HOW TO HANDLE EMPLOYEES WHO LOSE THE 'RIGHT TO WORK'
When immigration and employment laws overlap due to concerns about an individual’s ‘Right to Work’, it can be complex. Essentially, it is illegal for an employer to employ individuals who do not have the right to reside aswell as the appropriate permissions to work in the UK. Employing foreign nationals illegally can attract both civil and criminal sanctions in addition to affecting a company’s registered sponsorship status.
The individuals themselves can be found guilty of a criminal offence of ‘illegal working’, running the risk of fines, imprisonment or both.
An employee can lose the right to work in the UK at any time for a number of reasons, including:
- The expiration of their original immigration permission
- A breach of their immigration permission (by them or their employer)
- Their employer losing its sponsorship license
- The employee never having the right to work
In the event that an employer discovers that an employee no longer has, or indeed never had, the right to work in the UK, most will turn to dismissal as their only option. However, employers must consider the need to prevent illegal working alongside its employment law duties towards the employee.
For employees who have the sufficient 2 years’ service, they will be entitled to bring a claim of unfair dismissal in the tribunal if their employment is terminated. However, it is likely that the Tribunal would rule in the employer’s favour if they can show that the employee's continued employment would contravene a statutory restriction (i.e. it would be illegal to continue to employ them).
An alternative option is to dismiss for ‘some other substantial reason’ (SOSR) on the basis that the employer genuinely and reasonably believed that the employee did not have the right to work in the UK.
To avoid any risk of a successful unfair dismissal claim, employers should follow a fair process before terminating and should carry out a thorough investigation into the employee’s immigration status. Relevant documents should be carefully reviewed and verified using the online government employer checking service. The employer must keep all evidence which shows the employee does not have the right to work in the UK. This could include a negative verification notice from the online employer checking service or a confirmation from the employee themselves. Employers can also use other methods like sponsorship under tier 2, or ancestry or dependant routes.
It may also be possible to dismiss an employee summarily for gross misconduct. This type of dismissal could apply in situations where, having requested the employee to produce their right to work documents, they fail to do so. This type of dismissal would only be appropriate if there has been a persistent failure to cooperate with requests to provide the documentation such that it amounts to severe insubordination or a failure to comply with a reasonable management instruction.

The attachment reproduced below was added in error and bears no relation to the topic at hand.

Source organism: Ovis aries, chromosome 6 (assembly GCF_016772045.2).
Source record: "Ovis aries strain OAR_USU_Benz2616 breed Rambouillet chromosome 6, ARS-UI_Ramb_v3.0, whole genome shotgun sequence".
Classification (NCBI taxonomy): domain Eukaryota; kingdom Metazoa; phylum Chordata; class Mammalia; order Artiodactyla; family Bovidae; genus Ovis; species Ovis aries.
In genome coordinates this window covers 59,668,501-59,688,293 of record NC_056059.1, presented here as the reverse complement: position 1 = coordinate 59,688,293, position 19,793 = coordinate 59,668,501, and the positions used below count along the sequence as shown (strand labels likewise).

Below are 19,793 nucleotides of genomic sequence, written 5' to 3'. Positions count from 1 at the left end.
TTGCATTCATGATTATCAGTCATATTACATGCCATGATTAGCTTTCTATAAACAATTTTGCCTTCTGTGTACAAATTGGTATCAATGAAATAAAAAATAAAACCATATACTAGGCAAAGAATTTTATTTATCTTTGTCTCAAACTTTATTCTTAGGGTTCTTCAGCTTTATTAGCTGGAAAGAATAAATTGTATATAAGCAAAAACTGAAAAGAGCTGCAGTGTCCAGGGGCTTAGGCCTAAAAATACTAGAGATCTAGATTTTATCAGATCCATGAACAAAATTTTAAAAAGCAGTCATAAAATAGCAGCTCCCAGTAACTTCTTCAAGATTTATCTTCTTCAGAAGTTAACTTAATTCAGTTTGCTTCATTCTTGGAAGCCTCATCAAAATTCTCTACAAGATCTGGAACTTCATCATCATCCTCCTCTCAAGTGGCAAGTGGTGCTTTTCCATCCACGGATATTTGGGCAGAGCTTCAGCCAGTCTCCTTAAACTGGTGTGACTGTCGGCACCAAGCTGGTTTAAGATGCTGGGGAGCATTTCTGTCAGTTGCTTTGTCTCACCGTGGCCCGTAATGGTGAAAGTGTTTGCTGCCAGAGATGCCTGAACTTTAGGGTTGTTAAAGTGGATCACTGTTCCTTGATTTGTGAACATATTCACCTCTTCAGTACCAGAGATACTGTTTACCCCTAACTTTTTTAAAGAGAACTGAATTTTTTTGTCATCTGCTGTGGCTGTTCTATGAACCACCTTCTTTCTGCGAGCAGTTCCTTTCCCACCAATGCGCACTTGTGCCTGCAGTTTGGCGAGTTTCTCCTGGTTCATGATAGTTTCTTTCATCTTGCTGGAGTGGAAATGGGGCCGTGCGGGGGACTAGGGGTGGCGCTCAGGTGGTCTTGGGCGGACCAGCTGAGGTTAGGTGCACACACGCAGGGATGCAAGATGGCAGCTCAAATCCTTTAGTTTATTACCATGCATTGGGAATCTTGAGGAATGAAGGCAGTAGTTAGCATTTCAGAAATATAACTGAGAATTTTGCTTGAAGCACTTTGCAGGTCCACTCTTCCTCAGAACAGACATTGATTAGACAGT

MINIMISING THE RISK
Employers can limit the risk of illegal working by carrying out right to work checks on all employees at the recruitment stage. These checks should be repeated as necessary where it is flagged that employees have a time limit on their right to work in the UK.
Carrying out proper checks may provide a ‘statutory excuse’ against civil action. Therefore, employers should have systems in place to ensure that they carry out immigration status checks before the individual starts work. Documents that employees provide must comply with Home Office requirements and employers need to take reasonable steps to ensure that they are genuine.
Employers should also adopt appropriate record keeping and monitoring systems in order to keep on top of their obligations in relation to illegal working. Having a procedure in place will help to ensure that employers are prepared and know what to do if an individual's immigration status changes. If an employer knows that an individual’s right to work will expire in 12 months, they should carry out follow-up right to work checks, and arrange a meeting with that employee at least 3 months beforehand. This will provide sufficient time to discuss the steps required for the employee to apply for an extension, or for the employer to serve proper notice to terminate their employment.
It is advisable that employment contracts include a clause that requires employees to notify employers of any changes to their immigration status that might impact their right to work in the UK.
To minimise the potential risks when employing foreign nationals, employers should consider all the options and remember that each case will turn on its own facts and therefore it is advisable to seek legal assistance before making any decisions.
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